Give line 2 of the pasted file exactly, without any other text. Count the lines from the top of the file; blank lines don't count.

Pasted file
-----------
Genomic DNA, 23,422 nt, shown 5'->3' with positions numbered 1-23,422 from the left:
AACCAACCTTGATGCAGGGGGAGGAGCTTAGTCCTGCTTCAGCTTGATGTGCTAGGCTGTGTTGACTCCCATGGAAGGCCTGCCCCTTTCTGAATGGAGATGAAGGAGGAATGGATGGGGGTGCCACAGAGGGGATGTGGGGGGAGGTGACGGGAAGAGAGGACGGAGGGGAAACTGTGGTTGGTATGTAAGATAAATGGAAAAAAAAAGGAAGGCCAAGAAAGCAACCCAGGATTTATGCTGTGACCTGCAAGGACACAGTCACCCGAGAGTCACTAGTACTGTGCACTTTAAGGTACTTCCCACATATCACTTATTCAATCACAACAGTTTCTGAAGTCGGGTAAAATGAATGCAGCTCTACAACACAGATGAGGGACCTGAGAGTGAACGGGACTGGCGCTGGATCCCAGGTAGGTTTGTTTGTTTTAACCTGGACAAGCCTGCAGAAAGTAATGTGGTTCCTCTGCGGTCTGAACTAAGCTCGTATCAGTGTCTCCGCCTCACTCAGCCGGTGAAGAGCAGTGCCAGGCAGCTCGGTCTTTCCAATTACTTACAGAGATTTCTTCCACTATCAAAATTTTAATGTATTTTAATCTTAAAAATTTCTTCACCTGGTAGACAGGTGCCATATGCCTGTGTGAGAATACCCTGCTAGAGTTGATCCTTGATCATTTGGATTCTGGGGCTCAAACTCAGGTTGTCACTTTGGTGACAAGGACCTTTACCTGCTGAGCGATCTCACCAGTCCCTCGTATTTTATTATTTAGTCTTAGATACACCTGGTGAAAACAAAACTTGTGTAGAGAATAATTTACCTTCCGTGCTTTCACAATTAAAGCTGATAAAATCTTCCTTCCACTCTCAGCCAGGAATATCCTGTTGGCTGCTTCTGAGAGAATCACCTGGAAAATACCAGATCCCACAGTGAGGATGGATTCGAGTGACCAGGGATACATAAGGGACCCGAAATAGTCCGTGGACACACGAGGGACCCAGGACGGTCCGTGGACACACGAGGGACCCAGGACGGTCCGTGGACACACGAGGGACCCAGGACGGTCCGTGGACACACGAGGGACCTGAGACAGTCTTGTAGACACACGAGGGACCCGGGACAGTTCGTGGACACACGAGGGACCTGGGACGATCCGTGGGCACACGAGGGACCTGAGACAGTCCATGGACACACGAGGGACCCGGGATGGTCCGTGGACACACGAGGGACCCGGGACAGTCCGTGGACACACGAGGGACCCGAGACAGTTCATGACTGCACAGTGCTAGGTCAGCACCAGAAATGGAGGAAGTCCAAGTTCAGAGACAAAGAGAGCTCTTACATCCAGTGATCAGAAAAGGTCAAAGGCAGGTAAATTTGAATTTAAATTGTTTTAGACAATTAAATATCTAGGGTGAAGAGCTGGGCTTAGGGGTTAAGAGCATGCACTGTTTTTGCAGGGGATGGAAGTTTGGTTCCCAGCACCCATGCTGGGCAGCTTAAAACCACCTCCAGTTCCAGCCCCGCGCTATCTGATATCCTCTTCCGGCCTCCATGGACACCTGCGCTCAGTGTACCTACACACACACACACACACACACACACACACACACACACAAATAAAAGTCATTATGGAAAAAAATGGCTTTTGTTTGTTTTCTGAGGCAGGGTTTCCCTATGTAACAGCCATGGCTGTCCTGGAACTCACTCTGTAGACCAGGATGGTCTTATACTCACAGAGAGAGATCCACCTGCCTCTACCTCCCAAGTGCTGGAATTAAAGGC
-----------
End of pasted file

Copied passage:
AACCAACCTTGATGCAGGGGGAGGAGCTTAGTCCTGCTTCAGCTTGATGTGCTAGGCTGTGTTGACTCCCATGGAAGGCCTGCCCCTTTCTGAATGGAGATGAAGGAGGAATGGATGGGGGTGCCACAGAGGGGATGTGGGGGGAGGTGACGGGAAGAGAGGACGGAGGGGAAACTGTGGTTGGTATGTAAGATAAATGGAAAAAAAAAGGAAGGCCAAGAAAGCAACCCAGGATTTATGCTGTGACCTGCAAGGACACAGTCACCCGAGAGTCACTAGTACTGTGCACTTTAAGGTACTTCCCACATATCACTTATTCAATCACAACAGTTTCTGAAGTCGGGTAAAATGAATGCAGCTCTACAACACAGATGAGGGACCTGAGAGTGAACGGGACTGGCGCTGGATCCCAGGTAGGTTTGTTTGTTTTAACCTGGACAAGCCTGCAGAAAGTAATGTGGTTCCTCTGCGGTCTGAACTAAGCTCGTATCAGTGTCTCCGCCTCACTCAGCCGGTGAAGAGCAGTGCCAGGCAGCTCGGTCTTTCCAATTACTTACAGAGATTTCTTCCACTATCAAAATTTTAATGTATTTTAATCTTAAAAATTTCTTCACCTGGTAGACAGGTGCCATATGCCTGTGTGAGAATACCCTGCTAGAGTTGATCCTTGATCATTTGGATTCTGGGGCTCAAACTCAGGTTGTCACTTTGGTGACAAGGACCTTTACCTGCTGAGCGATCTCACCAGTCCCTCGTATTTTATTATTTAGTCTTAGATACACCTGGTGAAAACAAAACTTGTGTAGAGAATAATTTACCTTCCGTGCTTTCACAATTAAAGCTGATAAAATCTTCCTTCCACTCTCAGCCAGGAATATCCTGTTGGCTGCTTCTGAGAGAATCACCTGGAAAATACCAGATCCCACAGTGAGGATGGATTCGAGTGACCAGGGATACATAAGGGACCCGAAATAGTCCGTGGACACACGAGGGACCCAGGACGGTCCGTGGACACACGAGGGACCCAGGACGGTCCGTGGACACACGAGGGACCCAGGACGGTCCGTGGACACACGAGGGACCTGAGACAGTCTTGTAGACACACGAGGGACCCGGGACAGTTCGTGGACACACGAGGGACCTGGGACGATCCGTGGGCACACGAGGGACCTGAGACAGTCCATGGACACACGAGGGACCCGGGATGGTCCGTGGACACACGAGGGACCCGGGACAGTCCGTGGACACACGAGGGACCCGAGACAGTTCATGACTGCACAGTGCTAGGTCAGCACCAGAAATGGAGGAAGTCCAAGTTCAGAGACAAAGAGAGCTCTTACATCCAGTGATCAGAAAAGGTCAAAGGCAGGTAAATTTGAATTTAAATTGTTTTAGACAATTAAATATCTAGGGTGAAGAGCTGGGCTTAGGGGTTAAGAGCATGCACTGTTTTTGCAGGGGATGGAAGTTTGGTTCCCAGCACCCATGCTGGGCAGCTTAAAACCACCTCCAGTTCCAGCCCCGCGCTATCTGATATCCTCTTCCGGCCTCCATGGACACCTGCGCTCAGTGTACCTACACACACACACACACACACACACACACACACACACACAAATAAAAGTCATTATGGAAAAAAATGGCTTTTGTTTGTTTTCTGAGGCAGGGTTTCCCTATGTAACAGCCATGGCTGTCCTGGAACTCACTCTGTAGACCAGGATGGTCTTATACTCACAGAGAGAGATCCACCTGCCTCTACCTCCCAAGTGCTGGAATTAAAGGC